God Abeg!

By Toyin Falola

If we do not beg for a solution to corruption, God abeg may only be a psychological comfort without striving to make changes.

Nigeria is in trouble, and its systems are cankerworms eating away at the people’s possible potential and hope. If there is no decisive developmental fumigation of those cankerworms, the nation may beckon to its damning mayday. When physical efforts fail to solve physical problems, it is only logical to seek metaphysical means, which explains the muttering of God Abeg for God to come through for one. But despite these prayers, has God forsaken Nigeria that even God Abeg is coming with the similar possibilities of placing a bet?

The sociolinguistic property of God Abeg became bare after Oludare Alaba’s hilarious video hovered around social media platforms and raised continuous conversations. Alaba, a graduate of Ladoke Akintola University of Technology, Ogbomoso, returned to the school languishing that his “certificate is worthless.” From his story, Alaba is not a lazy Nigerian young man; he has no one to support him. He has searched for a job and farmed, yet the proverbial light at the end of the tunnel has remained elusive. Alaba’s travail was worsened by the destruction of his farmland by unchecked nomads, whose cattle saunter and feed on cultivated farms. Only God knows how many God Abegs Alaba would have cried out before giving up hope and returning his certificate to retrieve the school fees he had paid. Alaba, you cannot return your certificate for a refund!

God Abeg means “God please” and is a clichéd prayer to God for help in difficult situations, especially those beyond one’s ability or control. In many instances, it is not that one has decided to shift the onus of responsibility to the Almighty or that one has not attempted to make efforts that would resolve the situation. No, it is that despite all these, nothing is changing and one remains trapped in the labyrinths of hopelessness. Afterwards, people resort to chanting soft but resonating God Abeg. Oludare Alaba’s experience captures this situation, and he is not the only one in this misery. About 89 million Nigerians who live below the poverty line and the millions of underemployed and unemployed Nigerians who strive to succeed and fail all chant God Abeg!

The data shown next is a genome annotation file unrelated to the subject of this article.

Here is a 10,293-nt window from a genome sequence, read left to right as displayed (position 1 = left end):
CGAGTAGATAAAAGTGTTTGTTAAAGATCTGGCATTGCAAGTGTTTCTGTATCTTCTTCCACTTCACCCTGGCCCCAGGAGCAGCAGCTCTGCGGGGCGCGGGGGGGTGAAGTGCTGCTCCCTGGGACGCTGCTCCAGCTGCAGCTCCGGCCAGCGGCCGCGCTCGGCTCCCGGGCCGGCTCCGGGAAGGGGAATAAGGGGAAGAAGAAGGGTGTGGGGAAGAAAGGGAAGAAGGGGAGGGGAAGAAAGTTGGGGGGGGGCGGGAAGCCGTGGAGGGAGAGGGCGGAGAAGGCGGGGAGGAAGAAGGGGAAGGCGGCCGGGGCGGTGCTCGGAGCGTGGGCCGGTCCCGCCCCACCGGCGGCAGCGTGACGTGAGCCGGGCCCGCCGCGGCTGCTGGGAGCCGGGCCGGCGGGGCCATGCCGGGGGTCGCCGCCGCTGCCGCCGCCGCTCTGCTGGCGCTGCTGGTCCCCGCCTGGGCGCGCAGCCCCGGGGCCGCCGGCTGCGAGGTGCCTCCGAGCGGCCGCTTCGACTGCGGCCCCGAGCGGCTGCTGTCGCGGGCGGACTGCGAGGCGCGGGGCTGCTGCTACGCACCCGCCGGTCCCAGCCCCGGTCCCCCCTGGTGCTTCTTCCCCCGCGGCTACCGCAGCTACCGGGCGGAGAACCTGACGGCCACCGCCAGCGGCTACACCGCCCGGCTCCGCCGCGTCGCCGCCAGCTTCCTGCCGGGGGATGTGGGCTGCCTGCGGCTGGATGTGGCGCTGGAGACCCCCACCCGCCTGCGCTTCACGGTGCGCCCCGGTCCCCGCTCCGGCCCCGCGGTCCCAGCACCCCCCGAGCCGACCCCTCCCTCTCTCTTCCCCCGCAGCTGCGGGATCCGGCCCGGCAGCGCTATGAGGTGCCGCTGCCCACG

Nigerians are characterised by their will to survive against all odds. From the Mai Gida who cultivates farms and rears cattle, to the young Aboki scavengers who scour garbage and refuse dumps from street to street, to the Nna who goes across regions to sell bales of clothes, to the unrelenting traders in Katangora and Alaba markets of Lagos, to Iya Risi who runs a small food Buka from dawn to dusk, to the hustlers who hawk in traffic and the brilliant innovators who are blazing the trails towards securing the future of Nigeria, one would be convinced that the country has enough energetic human resources that could change the economy of any nation. However, in spite these attributes and the people’s honest toils, their situations do not reflect their diligence.

People like Alaba are living evidence that working and making efforts are not Nigeria’s problems, but whether those efforts can pay their bills. After spending donkey years in school with a high possibility of falling into the ambush of ASUU strikes or several of those years in the apprenticeship of a trade or vocation, one might come to a saddening realisation that those time investments may be flushed down the drain by the country and its murderous systems. Dejected, the people go down rambling softly, God abeg!

The country has a terrific labour market capable of killing any charted career path. For those who have been able to acquire educational qualifications, job opportunities have become a luxury only for the rich and connected. The National Bureau of Statistics currently put the rate of unemployment in Nigeria at 33.3%, one of the highest in the world. The rate is quite worse among the youth; 42.5% of the youth, who form about 60% of the population, are unemployed.

It is one thing to be employed and another to be gainfully employed. About 22.8% of the Nigerian population are underemployed, which means that where there is work, there is a chance that they are below the qualification of job searchers. The World Bank stated that only 17% of Nigerians hold wage jobs. Juxtaposing the average salary and living wage of about N43,200 to the nation’s cost of living, the cost of living is 5.3 times higher. God Abeg!

 

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